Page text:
Steve Nash & the Power of Touch
Updated: Jan 14, 2022
During the 2009-10 NBA Season, Phoenix Suns guard Steve Nash gave an average of 239 high fives to teammates per game and this seemingly meaningless gesture may be the foundation for team success. According to the NBA Touch Study done at U Cal Berkeley, high fives among teammates promote cooperation, build trust, soothe worries in times of stress and increase selflessness. Furthermore, the study found that the best teams in the NBA were always getting into tight huddles, high fiving and chest bumping. The Suns finished '09-'10 season winning 54 games and making it to the Western Conference Finals.
Touch is powerful. Whether it be a high five, chest bump, huddle or any other example, it brings teams together and builds the foundation for teamwork. If one simple gesture, like a high five, creates trust & cooperation and increases selflessness... what would 239 per game do? Big cultures are created by consistent little behaviors, and culture comes first. Always. Creating a way of "how we do things" through consistent positive behaviors will make your team successful for a bunch of reasons, but mostly because you're building a way of how WE do things, which is bigger than any individual.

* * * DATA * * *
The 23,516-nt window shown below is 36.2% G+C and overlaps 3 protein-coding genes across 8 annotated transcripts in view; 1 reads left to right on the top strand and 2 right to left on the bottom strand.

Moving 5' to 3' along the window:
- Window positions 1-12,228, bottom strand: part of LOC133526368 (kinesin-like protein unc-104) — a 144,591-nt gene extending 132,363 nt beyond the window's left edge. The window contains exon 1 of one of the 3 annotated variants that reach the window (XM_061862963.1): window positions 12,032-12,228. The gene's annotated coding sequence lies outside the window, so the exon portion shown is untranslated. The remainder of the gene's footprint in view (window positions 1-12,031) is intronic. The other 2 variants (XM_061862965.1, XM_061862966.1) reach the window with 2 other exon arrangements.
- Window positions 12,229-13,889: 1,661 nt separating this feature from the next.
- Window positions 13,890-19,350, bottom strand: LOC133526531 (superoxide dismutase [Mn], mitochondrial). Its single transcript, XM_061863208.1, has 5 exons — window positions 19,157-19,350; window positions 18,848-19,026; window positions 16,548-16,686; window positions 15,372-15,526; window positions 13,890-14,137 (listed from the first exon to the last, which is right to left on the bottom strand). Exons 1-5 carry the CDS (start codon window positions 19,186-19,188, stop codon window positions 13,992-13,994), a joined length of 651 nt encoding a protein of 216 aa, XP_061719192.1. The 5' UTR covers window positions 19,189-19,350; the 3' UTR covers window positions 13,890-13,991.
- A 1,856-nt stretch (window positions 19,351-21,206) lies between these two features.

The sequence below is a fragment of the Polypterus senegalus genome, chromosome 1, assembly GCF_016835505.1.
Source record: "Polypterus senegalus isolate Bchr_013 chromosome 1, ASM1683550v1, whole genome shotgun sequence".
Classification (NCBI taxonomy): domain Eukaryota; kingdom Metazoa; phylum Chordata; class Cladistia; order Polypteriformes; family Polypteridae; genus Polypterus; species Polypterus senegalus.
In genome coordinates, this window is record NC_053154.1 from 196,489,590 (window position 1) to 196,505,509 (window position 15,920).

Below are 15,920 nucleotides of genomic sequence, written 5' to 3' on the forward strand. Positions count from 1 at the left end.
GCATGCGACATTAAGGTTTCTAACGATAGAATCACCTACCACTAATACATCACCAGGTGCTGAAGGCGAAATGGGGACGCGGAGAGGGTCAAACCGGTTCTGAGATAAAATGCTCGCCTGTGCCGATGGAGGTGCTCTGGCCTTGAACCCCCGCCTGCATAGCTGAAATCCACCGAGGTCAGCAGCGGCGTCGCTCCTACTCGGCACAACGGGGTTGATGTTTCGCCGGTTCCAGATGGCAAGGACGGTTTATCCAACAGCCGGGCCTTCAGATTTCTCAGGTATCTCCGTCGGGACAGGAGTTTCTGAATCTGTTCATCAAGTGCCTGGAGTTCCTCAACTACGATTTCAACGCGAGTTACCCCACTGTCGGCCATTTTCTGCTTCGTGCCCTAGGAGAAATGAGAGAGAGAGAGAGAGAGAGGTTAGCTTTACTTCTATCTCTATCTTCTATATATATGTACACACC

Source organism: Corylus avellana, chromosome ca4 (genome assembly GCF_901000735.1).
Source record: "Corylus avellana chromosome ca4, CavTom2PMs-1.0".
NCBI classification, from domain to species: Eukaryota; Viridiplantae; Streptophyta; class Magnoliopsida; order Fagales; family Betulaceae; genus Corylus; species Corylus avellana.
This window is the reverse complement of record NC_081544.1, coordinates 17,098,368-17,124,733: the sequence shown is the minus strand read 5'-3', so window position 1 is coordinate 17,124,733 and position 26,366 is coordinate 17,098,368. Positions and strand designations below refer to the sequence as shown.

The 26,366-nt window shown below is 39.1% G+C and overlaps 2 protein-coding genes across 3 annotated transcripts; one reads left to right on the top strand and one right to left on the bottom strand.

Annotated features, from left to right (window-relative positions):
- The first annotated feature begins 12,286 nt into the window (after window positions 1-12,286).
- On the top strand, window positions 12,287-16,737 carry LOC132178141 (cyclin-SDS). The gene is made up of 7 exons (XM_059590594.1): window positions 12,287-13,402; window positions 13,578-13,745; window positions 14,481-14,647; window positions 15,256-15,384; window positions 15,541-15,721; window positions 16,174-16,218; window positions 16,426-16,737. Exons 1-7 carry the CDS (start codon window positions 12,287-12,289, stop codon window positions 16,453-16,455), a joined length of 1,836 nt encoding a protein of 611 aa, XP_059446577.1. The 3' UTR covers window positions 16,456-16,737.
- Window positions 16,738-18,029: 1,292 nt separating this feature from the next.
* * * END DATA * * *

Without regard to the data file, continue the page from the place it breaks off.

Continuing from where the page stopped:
But, let's dig a little deeper. The power of touch is just a small example of a behavior in a strong culture. If you are seeing recurring problems on your team, why aren't they changing? If you consistently find the same deficiencies, it's most likely a behavioral problem rather than technique or x's and o's. So, ask yourself - can you define how your program does things? What are your behaviors like? Do you tolerate the bad behaviors from your talented players or is everyone held to the same, winning standard? You not only have to be able to answer these questions, but you also have to put them into action if you want to create a winning culture.